Trees of the Bible—Deuteronomy 8:8

During Bible times, Israel was much more heavily forested than it was in later centuries. Josephus, viewing Israel from close to the time of Jesus, commented on the wealth of trees he found all over the land. The forests mostly consisted of low trees and high shrubs that were so abundant that ancient records tell about the exporting of timber from Canaan to countries without rich forests, such as Egypt. Such forests were home to boars, lions, and bears.

As the population increased in Palestine, farmers had to clear additional land, but it was difficult to get out all the roots that had penetrated deep into the crevices of the stony ground. Sprouts would grow from the roots, so if the farmers did not maintain the land, trees would quickly take over. “The clearing of forests was always connected with flourishing agriculture, and abundant forests were the results of its [agricultural] decline” (Zohary).

Deuteronomy 8:8 mentions seven species that Israel would find in the Promised Land; four of them are fruit trees: fig, pomegranate, olive, and date. The first fruit tree mentioned in the Bible by name is the fig (Gen. 3:7). About 3-5 meters tall, it grows well in the mountains. We can see its importance from the many references to its destruction in times of disaster (Ps. 105:33; Jer. 5:17, etc.). The fig tree also became one symbol of God’s restoration of the land in the last days (Mic. 4:1, 4; Zech. 3:10).

The pomegranate is a small tree once abundant in local orchards. It represented the bounty of the land when the Israelite spies explored Canaan (Num. 13:23), and the ancients highly esteemed its fruit and flowers.

Olive trees reach 5-8 meters tall, and because they flourish in rocky and poor soil, they could be grown both on the plains and in the mountains. Groves of them carpeted the mountain slopes of Galilee, Samaria, and Judea.

Leviticus 23:40 lists types of trees that Israel was to gather branches from on the first day of the Feast of Tabernacles to use in religious rituals. The Talmud tells us that these species were the Ethrog (Citron), date palm, myrtle, and willow. The myrtle is a fragrant evergreen bush about two meters tall that enjoys wet terrain such as riverbanks or wetlands, along with the willow. A citron is a small tree with a yellow fruit that reminds one of a wrinkled lemon.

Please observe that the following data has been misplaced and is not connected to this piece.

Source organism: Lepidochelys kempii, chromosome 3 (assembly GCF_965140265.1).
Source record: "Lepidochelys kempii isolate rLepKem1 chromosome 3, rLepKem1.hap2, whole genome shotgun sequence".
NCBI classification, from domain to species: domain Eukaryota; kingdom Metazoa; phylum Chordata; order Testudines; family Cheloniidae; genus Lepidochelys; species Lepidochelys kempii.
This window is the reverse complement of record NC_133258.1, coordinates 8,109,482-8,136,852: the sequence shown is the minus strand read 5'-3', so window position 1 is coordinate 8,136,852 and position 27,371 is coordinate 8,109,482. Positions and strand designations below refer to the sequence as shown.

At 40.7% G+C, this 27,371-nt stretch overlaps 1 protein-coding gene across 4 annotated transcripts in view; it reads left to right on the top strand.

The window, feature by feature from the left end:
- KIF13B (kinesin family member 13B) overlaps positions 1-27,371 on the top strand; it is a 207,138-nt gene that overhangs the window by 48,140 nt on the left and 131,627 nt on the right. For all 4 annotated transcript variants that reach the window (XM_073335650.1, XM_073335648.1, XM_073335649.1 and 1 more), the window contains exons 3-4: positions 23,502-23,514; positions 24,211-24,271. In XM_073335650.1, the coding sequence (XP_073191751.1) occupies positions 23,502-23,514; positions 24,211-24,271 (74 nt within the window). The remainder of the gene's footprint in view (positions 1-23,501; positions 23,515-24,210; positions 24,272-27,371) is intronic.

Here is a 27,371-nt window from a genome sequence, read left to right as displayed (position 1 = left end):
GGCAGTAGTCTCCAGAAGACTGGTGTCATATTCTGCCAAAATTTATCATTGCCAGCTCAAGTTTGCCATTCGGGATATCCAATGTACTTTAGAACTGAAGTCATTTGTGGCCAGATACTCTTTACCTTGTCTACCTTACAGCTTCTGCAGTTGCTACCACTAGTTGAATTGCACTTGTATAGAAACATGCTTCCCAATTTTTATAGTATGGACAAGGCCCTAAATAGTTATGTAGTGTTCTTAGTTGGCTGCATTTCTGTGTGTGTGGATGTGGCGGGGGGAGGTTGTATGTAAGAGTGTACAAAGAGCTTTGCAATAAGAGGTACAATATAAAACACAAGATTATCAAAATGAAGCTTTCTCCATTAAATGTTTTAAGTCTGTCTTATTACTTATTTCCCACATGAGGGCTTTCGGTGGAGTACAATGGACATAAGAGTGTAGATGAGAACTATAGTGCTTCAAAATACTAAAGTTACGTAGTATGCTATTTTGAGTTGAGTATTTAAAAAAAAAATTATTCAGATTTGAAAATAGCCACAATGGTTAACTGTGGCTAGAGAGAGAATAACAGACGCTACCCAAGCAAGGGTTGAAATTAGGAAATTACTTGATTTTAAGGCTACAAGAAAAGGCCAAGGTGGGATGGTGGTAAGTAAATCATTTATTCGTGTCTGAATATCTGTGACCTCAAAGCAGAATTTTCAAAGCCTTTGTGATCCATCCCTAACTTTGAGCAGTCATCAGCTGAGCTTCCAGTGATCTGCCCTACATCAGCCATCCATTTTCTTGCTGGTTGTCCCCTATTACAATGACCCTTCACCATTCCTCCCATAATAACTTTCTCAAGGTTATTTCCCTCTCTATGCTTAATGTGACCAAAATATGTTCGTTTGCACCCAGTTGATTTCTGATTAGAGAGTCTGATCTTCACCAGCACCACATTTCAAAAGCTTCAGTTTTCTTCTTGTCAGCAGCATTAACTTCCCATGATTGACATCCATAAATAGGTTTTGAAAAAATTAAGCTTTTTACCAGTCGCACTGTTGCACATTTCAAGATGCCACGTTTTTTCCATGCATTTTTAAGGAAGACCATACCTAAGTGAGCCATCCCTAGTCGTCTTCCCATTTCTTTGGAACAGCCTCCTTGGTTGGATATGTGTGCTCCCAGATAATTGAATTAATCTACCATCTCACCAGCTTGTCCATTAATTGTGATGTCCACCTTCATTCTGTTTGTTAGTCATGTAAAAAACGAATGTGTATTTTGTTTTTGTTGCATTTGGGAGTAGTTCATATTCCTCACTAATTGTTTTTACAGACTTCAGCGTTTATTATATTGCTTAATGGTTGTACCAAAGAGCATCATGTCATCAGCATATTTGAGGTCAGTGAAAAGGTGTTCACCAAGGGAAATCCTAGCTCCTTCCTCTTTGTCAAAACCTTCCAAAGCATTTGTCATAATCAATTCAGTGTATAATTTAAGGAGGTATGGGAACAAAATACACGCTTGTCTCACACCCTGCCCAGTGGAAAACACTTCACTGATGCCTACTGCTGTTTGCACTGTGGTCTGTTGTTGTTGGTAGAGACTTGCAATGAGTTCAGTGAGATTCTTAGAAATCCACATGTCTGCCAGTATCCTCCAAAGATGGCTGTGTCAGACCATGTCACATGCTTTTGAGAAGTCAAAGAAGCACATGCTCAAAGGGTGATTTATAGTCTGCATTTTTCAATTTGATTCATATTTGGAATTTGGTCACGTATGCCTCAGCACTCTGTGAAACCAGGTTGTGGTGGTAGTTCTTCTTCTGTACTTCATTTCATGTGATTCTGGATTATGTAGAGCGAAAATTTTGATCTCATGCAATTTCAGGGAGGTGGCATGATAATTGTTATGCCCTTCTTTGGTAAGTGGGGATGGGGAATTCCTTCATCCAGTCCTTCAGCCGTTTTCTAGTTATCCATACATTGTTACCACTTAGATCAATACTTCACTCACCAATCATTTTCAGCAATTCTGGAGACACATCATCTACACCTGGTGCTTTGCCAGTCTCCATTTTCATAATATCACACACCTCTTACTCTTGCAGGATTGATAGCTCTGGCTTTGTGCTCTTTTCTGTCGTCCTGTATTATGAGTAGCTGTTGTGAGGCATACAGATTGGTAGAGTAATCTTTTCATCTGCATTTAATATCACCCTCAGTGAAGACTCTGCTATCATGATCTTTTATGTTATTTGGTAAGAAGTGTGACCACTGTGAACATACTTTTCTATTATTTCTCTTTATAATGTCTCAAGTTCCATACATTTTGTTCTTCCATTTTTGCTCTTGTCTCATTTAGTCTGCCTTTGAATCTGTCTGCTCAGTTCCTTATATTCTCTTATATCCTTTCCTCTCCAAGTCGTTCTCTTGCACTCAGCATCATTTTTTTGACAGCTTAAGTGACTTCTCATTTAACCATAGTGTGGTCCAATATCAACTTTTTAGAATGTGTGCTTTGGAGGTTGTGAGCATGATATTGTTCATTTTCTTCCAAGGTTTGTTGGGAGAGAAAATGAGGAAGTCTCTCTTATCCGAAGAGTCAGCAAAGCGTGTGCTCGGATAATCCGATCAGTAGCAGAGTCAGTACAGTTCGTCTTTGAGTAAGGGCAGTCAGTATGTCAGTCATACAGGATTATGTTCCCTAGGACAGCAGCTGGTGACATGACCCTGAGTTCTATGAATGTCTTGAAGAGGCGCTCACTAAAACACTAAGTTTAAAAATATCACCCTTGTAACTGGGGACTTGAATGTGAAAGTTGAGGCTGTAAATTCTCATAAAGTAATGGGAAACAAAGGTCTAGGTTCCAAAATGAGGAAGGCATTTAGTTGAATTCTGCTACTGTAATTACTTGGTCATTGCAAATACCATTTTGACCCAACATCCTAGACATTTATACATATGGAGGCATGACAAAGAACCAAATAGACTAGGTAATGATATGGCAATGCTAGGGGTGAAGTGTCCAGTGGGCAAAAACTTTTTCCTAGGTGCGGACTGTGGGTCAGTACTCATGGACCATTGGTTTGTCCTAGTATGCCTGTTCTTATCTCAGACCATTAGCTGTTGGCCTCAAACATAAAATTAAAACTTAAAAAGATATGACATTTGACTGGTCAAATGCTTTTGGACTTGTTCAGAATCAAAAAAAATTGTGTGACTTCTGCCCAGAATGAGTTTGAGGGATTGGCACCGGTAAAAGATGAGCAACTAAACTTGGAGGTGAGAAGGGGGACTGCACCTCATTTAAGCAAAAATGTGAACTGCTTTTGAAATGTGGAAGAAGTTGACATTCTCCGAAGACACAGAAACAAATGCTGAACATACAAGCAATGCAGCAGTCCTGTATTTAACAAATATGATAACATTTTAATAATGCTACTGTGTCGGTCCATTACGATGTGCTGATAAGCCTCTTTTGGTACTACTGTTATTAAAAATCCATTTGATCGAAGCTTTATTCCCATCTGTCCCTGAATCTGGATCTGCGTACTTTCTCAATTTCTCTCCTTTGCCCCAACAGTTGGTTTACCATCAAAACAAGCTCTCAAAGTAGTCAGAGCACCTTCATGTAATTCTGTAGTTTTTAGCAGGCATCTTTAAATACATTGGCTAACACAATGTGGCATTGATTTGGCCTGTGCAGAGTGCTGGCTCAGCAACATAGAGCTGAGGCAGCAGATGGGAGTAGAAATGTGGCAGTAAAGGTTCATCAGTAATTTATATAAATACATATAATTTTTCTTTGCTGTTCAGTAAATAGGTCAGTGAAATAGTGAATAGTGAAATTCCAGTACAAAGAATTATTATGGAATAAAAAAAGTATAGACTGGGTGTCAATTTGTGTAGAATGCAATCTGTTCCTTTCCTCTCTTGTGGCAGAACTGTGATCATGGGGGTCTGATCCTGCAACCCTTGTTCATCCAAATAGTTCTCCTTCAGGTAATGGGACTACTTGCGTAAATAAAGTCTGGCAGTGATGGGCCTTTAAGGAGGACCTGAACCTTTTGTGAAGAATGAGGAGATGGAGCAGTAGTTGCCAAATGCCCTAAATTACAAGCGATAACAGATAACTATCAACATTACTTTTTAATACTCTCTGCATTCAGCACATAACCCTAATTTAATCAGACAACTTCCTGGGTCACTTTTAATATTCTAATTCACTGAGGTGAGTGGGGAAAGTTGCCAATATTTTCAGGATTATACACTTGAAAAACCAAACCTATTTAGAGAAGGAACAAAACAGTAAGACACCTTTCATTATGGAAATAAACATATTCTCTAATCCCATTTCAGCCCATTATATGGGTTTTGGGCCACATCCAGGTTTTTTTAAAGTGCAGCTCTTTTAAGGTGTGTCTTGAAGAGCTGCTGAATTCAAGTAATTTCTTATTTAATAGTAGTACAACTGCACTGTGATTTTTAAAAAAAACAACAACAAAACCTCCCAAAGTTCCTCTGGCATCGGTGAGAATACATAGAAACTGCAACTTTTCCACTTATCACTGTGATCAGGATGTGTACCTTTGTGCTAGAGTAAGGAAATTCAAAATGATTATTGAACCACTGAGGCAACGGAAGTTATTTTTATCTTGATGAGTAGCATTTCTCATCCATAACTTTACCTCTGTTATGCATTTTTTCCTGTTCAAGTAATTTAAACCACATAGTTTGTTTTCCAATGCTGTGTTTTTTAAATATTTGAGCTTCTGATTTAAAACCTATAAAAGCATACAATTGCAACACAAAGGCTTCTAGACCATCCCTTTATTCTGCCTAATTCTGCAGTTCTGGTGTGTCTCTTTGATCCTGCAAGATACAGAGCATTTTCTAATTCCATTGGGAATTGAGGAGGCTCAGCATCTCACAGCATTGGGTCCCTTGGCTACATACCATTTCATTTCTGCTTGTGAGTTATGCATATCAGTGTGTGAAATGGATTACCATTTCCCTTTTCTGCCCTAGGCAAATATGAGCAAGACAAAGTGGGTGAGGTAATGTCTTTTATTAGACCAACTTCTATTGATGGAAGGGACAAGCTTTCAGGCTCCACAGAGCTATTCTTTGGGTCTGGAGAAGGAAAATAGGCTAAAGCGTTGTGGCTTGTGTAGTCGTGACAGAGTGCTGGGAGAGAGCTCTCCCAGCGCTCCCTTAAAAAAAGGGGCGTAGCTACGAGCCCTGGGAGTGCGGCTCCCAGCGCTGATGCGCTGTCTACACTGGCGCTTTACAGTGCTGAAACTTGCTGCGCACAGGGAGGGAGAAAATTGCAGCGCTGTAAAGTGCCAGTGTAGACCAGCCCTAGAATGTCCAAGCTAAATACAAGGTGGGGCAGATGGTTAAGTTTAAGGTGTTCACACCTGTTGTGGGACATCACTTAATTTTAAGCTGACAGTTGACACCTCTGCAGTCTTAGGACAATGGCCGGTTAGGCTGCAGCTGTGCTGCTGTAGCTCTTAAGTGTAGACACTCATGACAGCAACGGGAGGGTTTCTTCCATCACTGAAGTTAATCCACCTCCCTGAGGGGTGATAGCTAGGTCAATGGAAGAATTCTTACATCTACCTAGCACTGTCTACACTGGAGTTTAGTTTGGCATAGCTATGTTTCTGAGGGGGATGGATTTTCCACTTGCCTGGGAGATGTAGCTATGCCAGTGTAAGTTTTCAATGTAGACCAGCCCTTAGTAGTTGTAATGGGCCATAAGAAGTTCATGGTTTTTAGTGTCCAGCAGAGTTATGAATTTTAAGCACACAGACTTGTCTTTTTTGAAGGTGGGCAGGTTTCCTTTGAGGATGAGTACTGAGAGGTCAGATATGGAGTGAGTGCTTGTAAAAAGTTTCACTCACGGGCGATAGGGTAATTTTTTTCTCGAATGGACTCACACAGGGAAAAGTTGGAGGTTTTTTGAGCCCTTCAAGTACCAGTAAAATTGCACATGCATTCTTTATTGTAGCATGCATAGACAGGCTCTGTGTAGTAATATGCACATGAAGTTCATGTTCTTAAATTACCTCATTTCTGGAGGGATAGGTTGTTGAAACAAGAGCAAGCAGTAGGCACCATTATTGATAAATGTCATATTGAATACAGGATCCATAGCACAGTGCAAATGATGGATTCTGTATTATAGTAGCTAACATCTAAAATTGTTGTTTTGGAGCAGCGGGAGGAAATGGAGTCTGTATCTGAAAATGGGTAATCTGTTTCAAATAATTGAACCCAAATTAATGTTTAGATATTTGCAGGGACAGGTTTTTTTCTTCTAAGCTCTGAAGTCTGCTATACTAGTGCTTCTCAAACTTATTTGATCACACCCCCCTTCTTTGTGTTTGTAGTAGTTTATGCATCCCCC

There were four kinds of branches carried during the festival. In addition, Nehemiah 8:15 mentions specific trees used to construct the booths for the Feast of Tabernacles: olive, myrtle, palm, and other shade trees. One of the shade trees was probably the Aleppo Pine, a frequent and beautiful tree and among the tallest in the pine forests, achieving 20 meters in height.

Another common tree in the Levant was the white poplar that Jacob used in Genesis 30:37. Thriving along river and stream banks and other damp places, the straight logs of the white poplar were a source of roof beams. Besides the white poplar, trees inhabiting more moist areas included the willow (aravah; Lev. 23:40, Isa. 44:4), the Oriental Plane tree (armon, Gen. 30:37, Ezek. 31:8), and the common myrtle. The Euphrates Poplar (tzaftzafah), tolerating more arid soil, lived in the southern desert. Since it resembles a willow, many consider it to be the “willow” referred to in Psalm 137:2.

Oaks (Hebrew elon, allon) and terebinths (Hebrew elah, alah) grew alongside the evergreens and shrubs of northern Israel and the mountains of Judah. The oaks and terebinths were often confused with each other, as they both provided shade and burial sites beneath their canopies. They were both strong and sturdy, the people of the land revered and often deified them, especially the tall Tabor Oak. Genesis 35:4 and Joshua 24:26 refer to the terebinth.

Trees provided the Bible writers with rich symbols and imagery, ranging from their use in parables (Judg. 9:7-15), the psalms (Ps. 1:3; 52:8; 92:12), Proverbs (3:18; 11:30), a metaphor for long life (Isa. 65:22), and a symbol for peace and prosperity (Mic. 4:4; Zech. 3:10). The New Testament employs the olive tree as a way of communicating the concept of salvation (Rom. 11:24) and depicts the cross as a tree (Gal. 3:13; 1 Peter 2:4). The ultimate tree in Scripture is the tree of life (Rev. 2:7; 22:2, 14, 19).


Jensen, Plant World of the Bible. Bloomington.

Zohary, Plants of the Bible.